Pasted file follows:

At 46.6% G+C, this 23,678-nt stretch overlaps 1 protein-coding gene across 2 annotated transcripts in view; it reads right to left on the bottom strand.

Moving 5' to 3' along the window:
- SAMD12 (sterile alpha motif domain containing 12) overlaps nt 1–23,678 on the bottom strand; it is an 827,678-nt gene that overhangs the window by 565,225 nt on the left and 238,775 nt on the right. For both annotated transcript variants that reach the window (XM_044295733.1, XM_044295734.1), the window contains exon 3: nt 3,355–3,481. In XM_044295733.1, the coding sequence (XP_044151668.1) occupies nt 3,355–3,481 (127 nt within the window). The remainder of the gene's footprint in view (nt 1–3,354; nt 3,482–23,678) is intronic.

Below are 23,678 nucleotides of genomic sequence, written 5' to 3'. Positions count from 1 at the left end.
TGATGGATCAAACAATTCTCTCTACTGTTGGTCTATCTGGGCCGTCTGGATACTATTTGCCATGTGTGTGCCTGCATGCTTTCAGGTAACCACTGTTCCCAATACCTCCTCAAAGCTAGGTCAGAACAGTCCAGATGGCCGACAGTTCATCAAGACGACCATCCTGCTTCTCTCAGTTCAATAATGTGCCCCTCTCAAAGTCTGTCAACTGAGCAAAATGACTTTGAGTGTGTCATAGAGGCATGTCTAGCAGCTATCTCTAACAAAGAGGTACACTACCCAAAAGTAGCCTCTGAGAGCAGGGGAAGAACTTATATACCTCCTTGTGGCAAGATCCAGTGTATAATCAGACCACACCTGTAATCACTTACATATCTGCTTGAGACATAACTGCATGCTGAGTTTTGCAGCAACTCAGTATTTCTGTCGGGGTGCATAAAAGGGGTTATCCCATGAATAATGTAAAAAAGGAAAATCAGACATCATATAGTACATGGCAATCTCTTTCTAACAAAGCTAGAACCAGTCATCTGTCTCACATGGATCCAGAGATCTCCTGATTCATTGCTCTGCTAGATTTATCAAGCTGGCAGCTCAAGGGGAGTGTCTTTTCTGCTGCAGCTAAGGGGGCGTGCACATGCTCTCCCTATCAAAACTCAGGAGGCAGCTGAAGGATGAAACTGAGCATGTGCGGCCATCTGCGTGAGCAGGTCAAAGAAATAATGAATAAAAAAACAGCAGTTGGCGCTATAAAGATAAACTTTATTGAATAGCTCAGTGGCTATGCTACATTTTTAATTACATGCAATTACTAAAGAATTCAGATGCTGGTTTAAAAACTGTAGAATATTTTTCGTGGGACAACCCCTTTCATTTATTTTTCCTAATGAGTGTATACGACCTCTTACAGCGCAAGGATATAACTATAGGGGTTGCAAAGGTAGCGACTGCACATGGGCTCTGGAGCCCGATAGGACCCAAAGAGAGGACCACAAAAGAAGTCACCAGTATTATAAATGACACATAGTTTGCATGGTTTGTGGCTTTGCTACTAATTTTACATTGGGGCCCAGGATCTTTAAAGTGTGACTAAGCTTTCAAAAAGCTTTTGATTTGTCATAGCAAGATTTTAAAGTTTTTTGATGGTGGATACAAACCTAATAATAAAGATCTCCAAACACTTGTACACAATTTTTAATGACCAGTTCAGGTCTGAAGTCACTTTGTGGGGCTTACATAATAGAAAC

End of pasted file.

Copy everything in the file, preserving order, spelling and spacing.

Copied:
At 46.6% G+C, this 23,678-nt stretch overlaps 1 protein-coding gene across 2 annotated transcripts in view; it reads right to left on the bottom strand.

Moving 5' to 3' along the window:
- SAMD12 (sterile alpha motif domain containing 12) overlaps nt 1–23,678 on the bottom strand; it is an 827,678-nt gene that overhangs the window by 565,225 nt on the left and 238,775 nt on the right. For both annotated transcript variants that reach the window (XM_044295733.1, XM_044295734.1), the window contains exon 3: nt 3,355–3,481. In XM_044295733.1, the coding sequence (XP_044151668.1) occupies nt 3,355–3,481 (127 nt within the window). The remainder of the gene's footprint in view (nt 1–3,354; nt 3,482–23,678) is intronic.

Below are 23,678 nucleotides of genomic sequence, written 5' to 3'. Positions count from 1 at the left end.
TGATGGATCAAACAATTCTCTCTACTGTTGGTCTATCTGGGCCGTCTGGATACTATTTGCCATGTGTGTGCCTGCATGCTTTCAGGTAACCACTGTTCCCAATACCTCCTCAAAGCTAGGTCAGAACAGTCCAGATGGCCGACAGTTCATCAAGACGACCATCCTGCTTCTCTCAGTTCAATAATGTGCCCCTCTCAAAGTCTGTCAACTGAGCAAAATGACTTTGAGTGTGTCATAGAGGCATGTCTAGCAGCTATCTCTAACAAAGAGGTACACTACCCAAAAGTAGCCTCTGAGAGCAGGGGAAGAACTTATATACCTCCTTGTGGCAAGATCCAGTGTATAATCAGACCACACCTGTAATCACTTACATATCTGCTTGAGACATAACTGCATGCTGAGTTTTGCAGCAACTCAGTATTTCTGTCGGGGTGCATAAAAGGGGTTATCCCATGAATAATGTAAAAAAGGAAAATCAGACATCATATAGTACATGGCAATCTCTTTCTAACAAAGCTAGAACCAGTCATCTGTCTCACATGGATCCAGAGATCTCCTGATTCATTGCTCTGCTAGATTTATCAAGCTGGCAGCTCAAGGGGAGTGTCTTTTCTGCTGCAGCTAAGGGGGCGTGCACATGCTCTCCCTATCAAAACTCAGGAGGCAGCTGAAGGATGAAACTGAGCATGTGCGGCCATCTGCGTGAGCAGGTCAAAGAAATAATGAATAAAAAAACAGCAGTTGGCGCTATAAAGATAAACTTTATTGAATAGCTCAGTGGCTATGCTACATTTTTAATTACATGCAATTACTAAAGAATTCAGATGCTGGTTTAAAAACTGTAGAATATTTTTCGTGGGACAACCCCTTTCATTTATTTTTCCTAATGAGTGTATACGACCTCTTACAGCGCAAGGATATAACTATAGGGGTTGCAAAGGTAGCGACTGCACATGGGCTCTGGAGCCCGATAGGACCCAAAGAGAGGACCACAAAAGAAGTCACCAGTATTATAAATGACACATAGTTTGCATGGTTTGTGGCTTTGCTACTAATTTTACATTGGGGCCCAGGATCTTTAAAGTGTGACTAAGCTTTCAAAAAGCTTTTGATTTGTCATAGCAAGATTTTAAAGTTTTTTGATGGTGGATACAAACCTAATAATAAAGATCTCCAAACACTTGTACACAATTTTTAATGACCAGTTCAGGTCTGAAGTCACTTTGTGGGGCTTACATAATAGAAAC